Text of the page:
Τρίτη, 13 Αυγούστου 2013

Institute for Medieval Studies of the University of Leeds


Visions of Community at the
International Medieval Congress 2013

VISCOM Sessions | Associated Sessions

In 2013, VISCOM will have a large presence at the International Medieval Congress, which takes place from 1-4 July, and is organized by the Institute for Medieval Studies of the University of Leeds. In the course of this VISCOM Session Strand, on Monday 1 and Tuesday 2 July, the Junior and Senior members of VISCOM, as well as a great number of invited guests, will present papers on a wide variety of topics, showcasing both the diversity and the internal coherence of the Project, as well as its emphasis on comparative approaches to the Middle Ages.


110: Visions of Community I: After the End of Ancient Christianity - The Reconfiguration of Late Antique Topographies in Merovingian Historiography and Hagiography
  • Helmut Reimitz (Princeton University)  – The Merovingian six book-version of Gregory of Tours’ Histories and the creation of new Spielrδume for the spiritual topography of Gaul
  • Jamie Kreiner (University of Georgia) – A Contest at Brioude: Hagiography after Gregory of Tours
  • Gordon Blennemann (DHI Paris/Universitδt Erlangen-Nόrnberg) – The Creation of Martyrs in Early Medieval Burgundy: King Sigismund as Archetype?
Moderator: Ian Wood (University of Leeds)

As Christendom had consolidated its foothold in the hearts and minds of the peoples in Western Europe, and the political influence of the Roman Empire was gradually fading from view, the new intellectual elite, consisting mainly of ecclesiastical officials who had imposed themselves on the legacy of Rome, went at lengths to reconfigure the spiritual landscape of the lands they had inherited. Chief among these authors, as Helmut Reimitz will argue, was the sixth-century bishop Gregory of Tours, whose Histories perhaps most clearly reflects these shifts and the subsequent search for new boundaries – both real and spiritual. Building on this paper, Jamie Kreiner will then look at the cult of Saint Julian to demonstrate how this process continued in hagiographical narratives produced in the seventh century, which both adopted and challenged Gregory's topographies. Finally, Gordon Blennemann will show how the two "genres" would essentially overlap by focusing on the Passio Sancti Sigismundi regis, a strikingly dyadic text in which a Burgundian origo gentis is combined with the life of this saintly king. As such, all three papers focus not only on narrative references to the Roman and Biblical past, but also try to situate these within the specific social and political context of the production of these texts, as well as to the longue durιe of hagiographical and historiographical traditions.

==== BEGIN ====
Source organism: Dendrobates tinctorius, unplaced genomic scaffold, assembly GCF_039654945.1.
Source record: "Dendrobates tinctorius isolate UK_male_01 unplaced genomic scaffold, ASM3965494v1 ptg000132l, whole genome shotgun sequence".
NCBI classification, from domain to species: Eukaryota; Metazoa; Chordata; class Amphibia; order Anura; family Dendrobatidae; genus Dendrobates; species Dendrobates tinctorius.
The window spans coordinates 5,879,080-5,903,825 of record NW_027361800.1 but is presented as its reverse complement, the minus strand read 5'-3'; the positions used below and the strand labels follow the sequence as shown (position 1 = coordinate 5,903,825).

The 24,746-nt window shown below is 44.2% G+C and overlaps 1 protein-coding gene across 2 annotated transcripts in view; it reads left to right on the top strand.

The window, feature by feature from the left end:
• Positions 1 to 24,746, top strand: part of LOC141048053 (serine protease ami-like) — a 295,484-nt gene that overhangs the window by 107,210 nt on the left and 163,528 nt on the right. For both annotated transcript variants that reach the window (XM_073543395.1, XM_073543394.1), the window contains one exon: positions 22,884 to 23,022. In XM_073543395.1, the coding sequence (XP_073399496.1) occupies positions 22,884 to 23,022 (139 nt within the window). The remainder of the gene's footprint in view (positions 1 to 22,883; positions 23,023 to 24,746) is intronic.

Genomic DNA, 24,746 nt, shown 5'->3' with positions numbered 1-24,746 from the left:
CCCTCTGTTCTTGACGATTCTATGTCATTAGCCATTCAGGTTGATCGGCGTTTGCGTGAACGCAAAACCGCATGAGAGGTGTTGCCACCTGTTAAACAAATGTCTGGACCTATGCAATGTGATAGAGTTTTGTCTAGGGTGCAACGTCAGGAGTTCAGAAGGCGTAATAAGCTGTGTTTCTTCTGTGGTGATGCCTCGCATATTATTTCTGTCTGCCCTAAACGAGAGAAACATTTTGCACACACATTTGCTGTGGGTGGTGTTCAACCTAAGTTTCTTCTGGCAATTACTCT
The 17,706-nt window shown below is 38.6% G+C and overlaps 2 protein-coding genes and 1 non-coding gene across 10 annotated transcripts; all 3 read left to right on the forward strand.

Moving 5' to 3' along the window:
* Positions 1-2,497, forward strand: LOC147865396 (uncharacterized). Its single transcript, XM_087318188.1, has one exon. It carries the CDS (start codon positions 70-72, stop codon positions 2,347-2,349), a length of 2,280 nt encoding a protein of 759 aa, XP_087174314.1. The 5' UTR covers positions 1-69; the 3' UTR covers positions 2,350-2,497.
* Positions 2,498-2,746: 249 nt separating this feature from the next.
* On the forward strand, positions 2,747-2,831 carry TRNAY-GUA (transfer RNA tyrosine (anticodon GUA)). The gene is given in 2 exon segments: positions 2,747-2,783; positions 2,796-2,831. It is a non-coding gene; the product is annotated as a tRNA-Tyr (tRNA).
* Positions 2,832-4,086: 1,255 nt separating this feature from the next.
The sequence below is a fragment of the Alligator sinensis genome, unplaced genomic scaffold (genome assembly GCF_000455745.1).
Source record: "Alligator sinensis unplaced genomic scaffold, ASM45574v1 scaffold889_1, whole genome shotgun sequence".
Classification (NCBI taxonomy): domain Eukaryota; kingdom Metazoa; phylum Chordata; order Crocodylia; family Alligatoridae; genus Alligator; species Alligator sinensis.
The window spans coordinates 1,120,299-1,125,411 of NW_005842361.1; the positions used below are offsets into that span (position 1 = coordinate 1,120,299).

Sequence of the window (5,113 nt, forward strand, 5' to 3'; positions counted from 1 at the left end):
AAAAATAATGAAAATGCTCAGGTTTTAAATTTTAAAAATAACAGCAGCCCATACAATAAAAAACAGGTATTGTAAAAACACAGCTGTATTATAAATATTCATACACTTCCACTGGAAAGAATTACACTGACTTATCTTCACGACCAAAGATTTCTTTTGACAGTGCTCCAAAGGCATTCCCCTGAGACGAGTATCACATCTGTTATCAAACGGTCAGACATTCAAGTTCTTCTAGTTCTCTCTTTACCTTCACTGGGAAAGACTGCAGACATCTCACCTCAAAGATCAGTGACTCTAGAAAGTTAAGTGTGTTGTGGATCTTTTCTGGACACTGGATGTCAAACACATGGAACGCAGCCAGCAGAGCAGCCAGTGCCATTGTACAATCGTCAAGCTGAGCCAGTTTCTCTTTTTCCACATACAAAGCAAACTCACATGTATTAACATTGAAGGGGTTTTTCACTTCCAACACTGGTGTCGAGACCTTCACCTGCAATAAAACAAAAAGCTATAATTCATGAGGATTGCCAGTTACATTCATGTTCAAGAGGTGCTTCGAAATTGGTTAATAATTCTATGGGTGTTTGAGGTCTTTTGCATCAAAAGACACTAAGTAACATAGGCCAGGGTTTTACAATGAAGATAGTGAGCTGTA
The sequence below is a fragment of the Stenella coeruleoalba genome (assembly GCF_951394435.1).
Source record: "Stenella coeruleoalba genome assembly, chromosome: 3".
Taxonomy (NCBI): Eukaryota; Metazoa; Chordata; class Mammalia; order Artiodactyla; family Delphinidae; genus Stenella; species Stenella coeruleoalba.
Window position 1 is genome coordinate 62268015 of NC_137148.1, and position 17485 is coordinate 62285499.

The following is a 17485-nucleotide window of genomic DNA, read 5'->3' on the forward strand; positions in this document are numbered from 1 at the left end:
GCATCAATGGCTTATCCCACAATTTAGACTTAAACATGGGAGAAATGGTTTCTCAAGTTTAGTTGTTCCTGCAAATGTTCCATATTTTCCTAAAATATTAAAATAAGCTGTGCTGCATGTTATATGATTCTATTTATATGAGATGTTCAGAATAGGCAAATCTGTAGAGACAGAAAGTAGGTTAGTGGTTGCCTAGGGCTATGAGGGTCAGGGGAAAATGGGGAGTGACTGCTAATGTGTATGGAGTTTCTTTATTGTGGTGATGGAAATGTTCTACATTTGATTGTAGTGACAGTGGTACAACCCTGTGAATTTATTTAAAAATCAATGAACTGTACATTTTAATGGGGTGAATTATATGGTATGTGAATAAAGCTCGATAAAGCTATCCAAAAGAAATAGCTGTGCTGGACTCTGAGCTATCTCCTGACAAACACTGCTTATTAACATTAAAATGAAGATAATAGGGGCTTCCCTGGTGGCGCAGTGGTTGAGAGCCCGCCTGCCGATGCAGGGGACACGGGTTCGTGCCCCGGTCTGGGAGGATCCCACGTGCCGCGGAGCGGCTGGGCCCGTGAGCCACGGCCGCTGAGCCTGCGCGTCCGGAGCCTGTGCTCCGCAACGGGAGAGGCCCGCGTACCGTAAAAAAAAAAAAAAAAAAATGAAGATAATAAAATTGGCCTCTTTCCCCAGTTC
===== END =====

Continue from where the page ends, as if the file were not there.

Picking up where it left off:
210: Visions of Community II: Related Narratives, Entangled Communities - Strategies of Identification in Central European Historiography and Hagiography
  • Christina Lutter (University of Vienna)– Narrating Community: Methodological Approaches
  • Bernhard Zeller (Austrian Academy of Sciences) – A Community in Search of Itself: Sankt Gallen and the Making of Saint Otmar
  • John Eldevik (Hamilton, NY) – Communities of Violence: Saracens and Saints in Medieval Bavaria
  • Martin Haltrich (Klosterneuburg)– The Stories of a Community: Zwettl and the Magnum Legendarium Austriacum